To make dealing with government easier, faster and less frequent, Nova Scotia and New Brunswick will create a new joint Regulatory and Service Effectiveness Office.
The office’s mission will be to create a modern, consistent and fair regulatory environment driven by high-quality, client-focused service.
“We want to become one of the most competitive and prosperous business climates in Canada,” said Nova Scotia Premier Stephen McNeil. “To do that we have to remove obstacles and increase regulatory predictability so businesses are confident in making investments in our region.”
The recent Nova Scotia Tax and Regulatory Review calculated the cost for small and medium-sized businesses in Nova Scotia to comply with regulations is about $119 million annually.
“Many New Brunswick companies do business in Nova Scotia and vice versa. By reducing and better aligning regulations in both provinces, we will help create the conditions for economic growth and job creation which is our government’s number one priority,” said New Brunswick Premier Brian Gallant. “New Brunswick and Nova Scotia may be among the smaller provinces in Canada, but by working together, we can achieve more for businesses and families in the Atlantic region.”
Co-leads of the new office will be appointed shortly by the premiers. Staff will be seconded from government departments to concentrate on reducing red tape, streamlining services and harmonizing regulations.
The Report of the Nova Scotia Commission on Building our New Economy called on governments to “align their policies and programs more effectively, and to be more efficient and focused in supporting business growth and innovation.”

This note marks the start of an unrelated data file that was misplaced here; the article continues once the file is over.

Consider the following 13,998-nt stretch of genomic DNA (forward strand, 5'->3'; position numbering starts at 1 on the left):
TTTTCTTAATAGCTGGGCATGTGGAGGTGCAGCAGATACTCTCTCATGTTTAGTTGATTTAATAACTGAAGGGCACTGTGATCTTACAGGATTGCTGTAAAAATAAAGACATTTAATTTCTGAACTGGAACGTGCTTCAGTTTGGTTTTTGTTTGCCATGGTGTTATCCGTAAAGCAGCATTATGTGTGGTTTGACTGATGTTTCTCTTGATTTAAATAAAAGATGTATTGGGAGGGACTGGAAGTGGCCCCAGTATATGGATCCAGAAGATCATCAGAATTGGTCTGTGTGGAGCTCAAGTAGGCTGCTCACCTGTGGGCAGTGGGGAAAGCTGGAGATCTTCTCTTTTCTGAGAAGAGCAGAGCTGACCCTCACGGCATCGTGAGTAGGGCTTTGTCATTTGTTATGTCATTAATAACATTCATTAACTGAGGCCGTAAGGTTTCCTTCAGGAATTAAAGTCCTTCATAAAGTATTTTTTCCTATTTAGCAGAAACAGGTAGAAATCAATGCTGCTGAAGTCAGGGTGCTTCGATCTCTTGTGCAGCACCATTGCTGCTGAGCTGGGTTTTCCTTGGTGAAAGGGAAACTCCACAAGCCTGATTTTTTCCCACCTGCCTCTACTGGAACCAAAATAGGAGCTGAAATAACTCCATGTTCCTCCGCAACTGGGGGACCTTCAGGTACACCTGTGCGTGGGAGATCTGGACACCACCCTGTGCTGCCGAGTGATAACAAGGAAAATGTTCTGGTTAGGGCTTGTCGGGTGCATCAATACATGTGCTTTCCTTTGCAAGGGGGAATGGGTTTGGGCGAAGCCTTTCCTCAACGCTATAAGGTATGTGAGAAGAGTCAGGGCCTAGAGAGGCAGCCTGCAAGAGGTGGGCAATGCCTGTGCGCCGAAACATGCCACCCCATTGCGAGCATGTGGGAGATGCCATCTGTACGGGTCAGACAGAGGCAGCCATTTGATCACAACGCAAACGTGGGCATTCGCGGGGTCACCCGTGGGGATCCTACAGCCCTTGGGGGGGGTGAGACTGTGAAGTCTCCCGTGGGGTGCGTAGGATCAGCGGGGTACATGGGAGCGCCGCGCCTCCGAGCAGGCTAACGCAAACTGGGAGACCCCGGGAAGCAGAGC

The Tax and Regulatory Review highlighted the importance of partnerships between governments to reduce duplication and establish efficient processes. It also outlined a number of reform measures. The new joint office will directly address all the regulatory recommendations made in the review.
Premiers McNeil and Gallant today, March 24, signed a memorandum of understanding to establish and operate the office and reform regulations, including:
— fair, efficient, effective, predictable and transparent regulations that are rigorous and meet citizens’ expectations of protection
— reducing red tape, overlap and unnecessary regulations, and costs for business
— effective and efficient service that uses online technology
— more co-operation, harmonization and measurement
Premiers McNeil and Gallant agreed they share a vision of regional collaboration that supports economic growth, and a more competitive regulatory environment is a tangible first step. This initiative is aligned with the Atlantic Red Tape Reduction Initiative announced by the Council of Atlantic Premiers in January 2015.
The new office will have a three-year mandate to substantially reduce obstacles to business growth, and build a more positive business environment in Nova Scotia and New Brunswick.